NFL Players Association | Smith, Kerrigan Attract 4,500 to Charity Basketball Game

Author: Rob Smith/NFLPA Communications


{ NFL talent came to the Comcast Center for the Battle of the Beltway, a charity basketball game benefiting the foundations of the Ravens receiver and Washington Redskins defensive end. }

COLLEGE PARK, Md. — Aside from the Pro Bowl, one would be hard-pressed to find as impressive a collection of NFL talent as the group of players that convened Saturday at the Comcast Center on the campus of the University of Maryland for the Battle of the Beltway, a charity basketball game benefitting the foundations of Baltimore Ravens receiver Torrey Smith and Washington Redskins defensive end Ryan Kerrigan.

Anquan Boldin, Joe Haden, DeAngelo Hall, Terrell Suggs and T.Y. Hilton highlighted the star-studded rosters for the annual event, which Smith began putting on prior to his rookie season in 2011. Kerrigan, with whom Smith developed a friendship prior to the 2011 NFL Draft, lent his support this time around in order to attract more Redskins fans and raise money for his own charity.

“He’s a great guy,” Smith said of Kerrigan. “I’m glad he decided to team up with me to benefit both of our foundations. My ultimate goal is to connect I-95, and Ryan is doing his part and doing a great job.”

The highlight of the day came during halftime, when Smith recognized four local high school students as the inaugural recipients of the Tevin Jones Scholarship Fund, an award given in memory of Smith’s late brother, who was killed in a motorcycle accident in 2012.

“It’s a big moment for my family and the organization because folks have been supporting us since he passed,” Smith said. “Through the scholarship, and through the help of others, it allows his name to live on. He’s able to help others even though he’s not here. I’m excited about it.”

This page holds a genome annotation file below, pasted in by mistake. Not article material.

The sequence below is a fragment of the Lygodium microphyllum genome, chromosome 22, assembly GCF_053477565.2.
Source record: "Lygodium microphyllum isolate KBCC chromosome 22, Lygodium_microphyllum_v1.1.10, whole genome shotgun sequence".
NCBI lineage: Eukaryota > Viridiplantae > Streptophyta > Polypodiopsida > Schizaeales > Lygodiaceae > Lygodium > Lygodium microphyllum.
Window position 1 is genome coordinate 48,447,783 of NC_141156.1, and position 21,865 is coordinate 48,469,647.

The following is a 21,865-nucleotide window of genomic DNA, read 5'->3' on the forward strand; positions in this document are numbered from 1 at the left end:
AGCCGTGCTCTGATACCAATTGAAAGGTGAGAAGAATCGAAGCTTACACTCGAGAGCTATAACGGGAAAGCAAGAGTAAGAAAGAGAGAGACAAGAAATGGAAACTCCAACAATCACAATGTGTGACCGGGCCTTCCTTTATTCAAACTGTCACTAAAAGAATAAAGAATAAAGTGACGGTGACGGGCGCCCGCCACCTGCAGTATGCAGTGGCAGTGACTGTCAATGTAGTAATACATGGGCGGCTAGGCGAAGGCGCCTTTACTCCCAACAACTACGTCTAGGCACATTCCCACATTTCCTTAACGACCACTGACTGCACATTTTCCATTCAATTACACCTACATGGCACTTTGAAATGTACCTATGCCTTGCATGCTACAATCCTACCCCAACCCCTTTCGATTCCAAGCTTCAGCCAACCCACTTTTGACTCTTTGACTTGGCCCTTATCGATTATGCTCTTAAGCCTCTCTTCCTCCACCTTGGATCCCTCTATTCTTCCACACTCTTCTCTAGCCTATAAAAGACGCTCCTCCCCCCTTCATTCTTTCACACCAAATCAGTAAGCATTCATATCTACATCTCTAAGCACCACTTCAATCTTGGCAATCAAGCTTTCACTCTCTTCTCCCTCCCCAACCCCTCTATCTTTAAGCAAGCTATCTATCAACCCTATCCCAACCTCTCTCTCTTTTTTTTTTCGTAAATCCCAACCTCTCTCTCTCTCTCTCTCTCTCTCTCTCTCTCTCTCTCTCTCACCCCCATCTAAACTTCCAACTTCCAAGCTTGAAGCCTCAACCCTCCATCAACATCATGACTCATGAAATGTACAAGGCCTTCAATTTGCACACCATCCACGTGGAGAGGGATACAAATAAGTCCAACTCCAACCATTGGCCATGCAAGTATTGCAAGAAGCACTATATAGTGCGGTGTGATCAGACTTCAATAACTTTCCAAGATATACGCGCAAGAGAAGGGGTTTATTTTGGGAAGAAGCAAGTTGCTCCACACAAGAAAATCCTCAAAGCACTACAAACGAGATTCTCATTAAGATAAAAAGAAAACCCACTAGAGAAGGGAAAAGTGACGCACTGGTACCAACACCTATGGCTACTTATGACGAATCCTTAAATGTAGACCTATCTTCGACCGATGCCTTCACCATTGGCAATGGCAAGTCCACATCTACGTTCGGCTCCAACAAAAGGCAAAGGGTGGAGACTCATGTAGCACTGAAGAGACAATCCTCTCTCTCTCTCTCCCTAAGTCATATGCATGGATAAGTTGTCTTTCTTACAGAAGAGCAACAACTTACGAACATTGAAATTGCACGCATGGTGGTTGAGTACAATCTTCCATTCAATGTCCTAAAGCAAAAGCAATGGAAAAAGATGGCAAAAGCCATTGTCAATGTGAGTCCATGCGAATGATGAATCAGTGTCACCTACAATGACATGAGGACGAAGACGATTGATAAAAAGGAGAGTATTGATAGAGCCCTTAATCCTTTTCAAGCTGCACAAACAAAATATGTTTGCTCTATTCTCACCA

The game, which Smith’s team won 63-61 in overtime on a game-winning putback by fellow Raven Jacoby Jones, drew 4,493 fans in its first year at the Comcast Center.

Increasing popularity forced Smith to move the game to a larger venue after holding the game at Stafford High (Smith’s high school) from 2011-2013. Fortunately for Smith, he was able to move the game from one former school to another. He graduated from Maryland in 2010.

“The biggest thing that we’re able to do is help more people because of it,” Smith said. “We were able to create a different kind of environment, more of a family feel this year. Hopefully, it will continue to grow.

“Obviously it’s a place where I had some great memories watching our college team. For the school to allow me to have my event there, it’s pretty special. I’m just proud to continue to be associated with it (the university).”

Boldin, who drew loud cheers of “Q!” when introduced Saturday, said he remains close with Smith and was happy to volunteer his time for the event.“We’re not teammates anymore, but we still keep in contact,” he said. “He supports me, and I support him. That won’t stop.”

The players’ foundations will split the event’s proceeds equally. The Torrey Smith Foundation serves the youth of Baltimore by providing educational support, opportunities and resources. Kerrigan’s Blitz for the Better Foundation focuses on providing support for seriously ill, special needs and physically challenged children in the Greater Washington, D.C., area.

“That’s the goal of the foundation,” said Kerrigan, who has an autistic family member. “Any time we can raise money to help fund it, help run it, help better people’s lives, it’s a good thing.” – See more at:

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